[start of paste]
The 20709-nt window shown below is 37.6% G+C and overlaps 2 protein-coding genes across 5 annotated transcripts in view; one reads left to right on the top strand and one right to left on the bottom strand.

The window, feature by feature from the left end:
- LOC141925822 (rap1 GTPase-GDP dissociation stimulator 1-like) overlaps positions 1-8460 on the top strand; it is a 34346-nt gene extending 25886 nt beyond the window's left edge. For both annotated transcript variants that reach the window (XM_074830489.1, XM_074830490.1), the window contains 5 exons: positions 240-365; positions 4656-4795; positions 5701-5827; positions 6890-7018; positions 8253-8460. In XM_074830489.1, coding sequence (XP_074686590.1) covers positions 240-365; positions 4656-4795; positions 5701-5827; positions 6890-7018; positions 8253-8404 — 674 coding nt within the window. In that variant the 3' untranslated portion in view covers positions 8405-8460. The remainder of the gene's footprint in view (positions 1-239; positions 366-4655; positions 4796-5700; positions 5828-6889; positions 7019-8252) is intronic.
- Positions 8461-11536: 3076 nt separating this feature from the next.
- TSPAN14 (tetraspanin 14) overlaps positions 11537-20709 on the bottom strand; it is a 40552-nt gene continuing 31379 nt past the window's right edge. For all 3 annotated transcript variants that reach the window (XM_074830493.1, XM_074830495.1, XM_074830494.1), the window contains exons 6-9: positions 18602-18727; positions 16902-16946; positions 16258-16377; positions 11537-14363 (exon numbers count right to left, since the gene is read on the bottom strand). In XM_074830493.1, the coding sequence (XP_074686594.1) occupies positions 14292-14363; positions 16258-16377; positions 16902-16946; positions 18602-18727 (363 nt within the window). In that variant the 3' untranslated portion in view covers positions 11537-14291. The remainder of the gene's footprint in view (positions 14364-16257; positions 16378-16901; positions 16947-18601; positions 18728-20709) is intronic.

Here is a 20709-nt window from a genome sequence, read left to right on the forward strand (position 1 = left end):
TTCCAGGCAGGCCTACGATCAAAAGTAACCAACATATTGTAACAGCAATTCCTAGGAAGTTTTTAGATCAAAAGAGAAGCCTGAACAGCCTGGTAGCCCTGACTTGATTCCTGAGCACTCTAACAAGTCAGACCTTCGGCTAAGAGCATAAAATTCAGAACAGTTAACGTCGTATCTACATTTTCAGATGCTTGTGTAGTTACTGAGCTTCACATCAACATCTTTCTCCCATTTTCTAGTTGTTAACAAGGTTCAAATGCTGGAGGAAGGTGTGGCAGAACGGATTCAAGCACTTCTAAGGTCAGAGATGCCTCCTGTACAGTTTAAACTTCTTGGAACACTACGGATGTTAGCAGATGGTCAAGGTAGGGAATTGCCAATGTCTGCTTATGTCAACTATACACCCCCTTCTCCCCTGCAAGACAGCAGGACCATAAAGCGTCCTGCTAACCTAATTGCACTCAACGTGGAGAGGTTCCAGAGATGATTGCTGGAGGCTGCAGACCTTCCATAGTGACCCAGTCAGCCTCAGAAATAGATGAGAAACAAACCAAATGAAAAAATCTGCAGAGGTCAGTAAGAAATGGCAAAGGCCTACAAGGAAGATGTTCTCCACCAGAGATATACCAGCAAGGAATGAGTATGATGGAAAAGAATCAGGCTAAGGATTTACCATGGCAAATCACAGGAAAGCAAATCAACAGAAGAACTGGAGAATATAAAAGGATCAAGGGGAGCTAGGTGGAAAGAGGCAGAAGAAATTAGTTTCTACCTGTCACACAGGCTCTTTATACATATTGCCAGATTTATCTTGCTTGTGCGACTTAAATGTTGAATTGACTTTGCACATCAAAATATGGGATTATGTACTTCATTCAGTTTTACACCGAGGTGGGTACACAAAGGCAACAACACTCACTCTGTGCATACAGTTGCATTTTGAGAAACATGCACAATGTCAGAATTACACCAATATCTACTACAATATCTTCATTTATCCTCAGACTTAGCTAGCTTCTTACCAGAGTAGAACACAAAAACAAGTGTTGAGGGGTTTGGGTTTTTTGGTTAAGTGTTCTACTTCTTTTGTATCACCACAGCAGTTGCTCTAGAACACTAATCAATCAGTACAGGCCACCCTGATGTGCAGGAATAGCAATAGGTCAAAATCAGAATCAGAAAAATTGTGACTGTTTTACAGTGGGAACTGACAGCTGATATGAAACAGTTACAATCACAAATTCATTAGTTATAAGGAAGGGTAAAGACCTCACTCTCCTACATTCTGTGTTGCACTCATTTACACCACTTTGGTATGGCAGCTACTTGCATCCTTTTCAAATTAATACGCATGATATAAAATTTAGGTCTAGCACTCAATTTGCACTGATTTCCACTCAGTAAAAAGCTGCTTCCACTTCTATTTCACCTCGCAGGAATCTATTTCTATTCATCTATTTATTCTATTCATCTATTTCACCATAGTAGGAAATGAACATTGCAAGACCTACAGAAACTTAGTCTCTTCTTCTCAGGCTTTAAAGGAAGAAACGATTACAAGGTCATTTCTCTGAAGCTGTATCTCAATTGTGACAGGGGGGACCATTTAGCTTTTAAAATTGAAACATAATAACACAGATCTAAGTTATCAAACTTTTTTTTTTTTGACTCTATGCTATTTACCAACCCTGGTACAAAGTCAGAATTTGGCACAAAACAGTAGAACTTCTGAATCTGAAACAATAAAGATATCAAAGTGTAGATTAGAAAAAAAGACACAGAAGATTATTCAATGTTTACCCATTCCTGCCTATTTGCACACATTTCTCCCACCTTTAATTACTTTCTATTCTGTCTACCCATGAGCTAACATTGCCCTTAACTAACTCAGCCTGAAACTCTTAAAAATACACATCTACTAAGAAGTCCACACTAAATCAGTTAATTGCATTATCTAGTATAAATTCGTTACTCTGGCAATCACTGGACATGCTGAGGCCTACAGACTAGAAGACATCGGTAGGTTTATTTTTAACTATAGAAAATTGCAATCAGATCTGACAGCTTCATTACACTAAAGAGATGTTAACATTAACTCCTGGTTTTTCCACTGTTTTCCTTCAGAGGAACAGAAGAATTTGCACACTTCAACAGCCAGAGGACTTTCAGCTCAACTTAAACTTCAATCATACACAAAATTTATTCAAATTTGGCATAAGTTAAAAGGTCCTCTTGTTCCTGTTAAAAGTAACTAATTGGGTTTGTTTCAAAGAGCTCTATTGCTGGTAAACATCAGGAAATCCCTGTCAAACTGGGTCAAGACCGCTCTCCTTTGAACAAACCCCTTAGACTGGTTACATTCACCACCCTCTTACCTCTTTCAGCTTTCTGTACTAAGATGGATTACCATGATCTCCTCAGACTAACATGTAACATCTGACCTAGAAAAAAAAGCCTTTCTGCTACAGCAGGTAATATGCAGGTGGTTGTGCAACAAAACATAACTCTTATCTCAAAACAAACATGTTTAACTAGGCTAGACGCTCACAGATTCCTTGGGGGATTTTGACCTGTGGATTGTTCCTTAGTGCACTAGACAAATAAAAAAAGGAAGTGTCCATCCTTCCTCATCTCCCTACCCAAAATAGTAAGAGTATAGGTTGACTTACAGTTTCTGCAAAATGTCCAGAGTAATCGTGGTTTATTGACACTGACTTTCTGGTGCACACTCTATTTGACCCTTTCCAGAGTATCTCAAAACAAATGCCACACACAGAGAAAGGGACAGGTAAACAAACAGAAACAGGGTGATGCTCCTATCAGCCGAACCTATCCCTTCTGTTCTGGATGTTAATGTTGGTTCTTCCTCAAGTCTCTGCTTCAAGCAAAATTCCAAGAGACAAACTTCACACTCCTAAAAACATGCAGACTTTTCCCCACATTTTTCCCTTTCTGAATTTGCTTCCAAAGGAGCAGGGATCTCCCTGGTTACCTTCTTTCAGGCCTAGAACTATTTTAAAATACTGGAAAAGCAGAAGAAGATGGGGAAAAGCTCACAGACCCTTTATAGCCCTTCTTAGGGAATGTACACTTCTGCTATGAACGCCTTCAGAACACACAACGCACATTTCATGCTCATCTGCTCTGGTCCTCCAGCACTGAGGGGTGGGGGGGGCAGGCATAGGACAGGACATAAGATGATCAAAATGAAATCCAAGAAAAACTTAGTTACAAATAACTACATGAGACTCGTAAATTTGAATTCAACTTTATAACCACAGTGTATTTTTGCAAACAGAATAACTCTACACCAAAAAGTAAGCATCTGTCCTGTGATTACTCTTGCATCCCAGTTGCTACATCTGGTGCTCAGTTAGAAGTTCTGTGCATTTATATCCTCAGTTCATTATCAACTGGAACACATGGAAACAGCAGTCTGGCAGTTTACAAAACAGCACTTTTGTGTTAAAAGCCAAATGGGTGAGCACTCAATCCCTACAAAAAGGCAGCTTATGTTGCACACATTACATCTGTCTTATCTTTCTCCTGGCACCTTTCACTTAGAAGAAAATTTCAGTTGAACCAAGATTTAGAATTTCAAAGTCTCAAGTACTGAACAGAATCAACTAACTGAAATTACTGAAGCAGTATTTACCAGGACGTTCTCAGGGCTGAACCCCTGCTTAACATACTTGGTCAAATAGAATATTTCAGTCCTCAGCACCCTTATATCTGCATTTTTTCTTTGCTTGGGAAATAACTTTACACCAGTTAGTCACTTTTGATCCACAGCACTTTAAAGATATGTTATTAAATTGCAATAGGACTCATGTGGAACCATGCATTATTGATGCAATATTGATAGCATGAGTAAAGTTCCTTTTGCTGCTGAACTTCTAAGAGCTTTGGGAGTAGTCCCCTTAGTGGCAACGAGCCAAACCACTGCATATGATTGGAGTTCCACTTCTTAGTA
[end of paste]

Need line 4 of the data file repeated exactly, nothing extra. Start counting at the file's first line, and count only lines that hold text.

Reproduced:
- Positions 8461-11536: 3076 nt separating this feature from the next.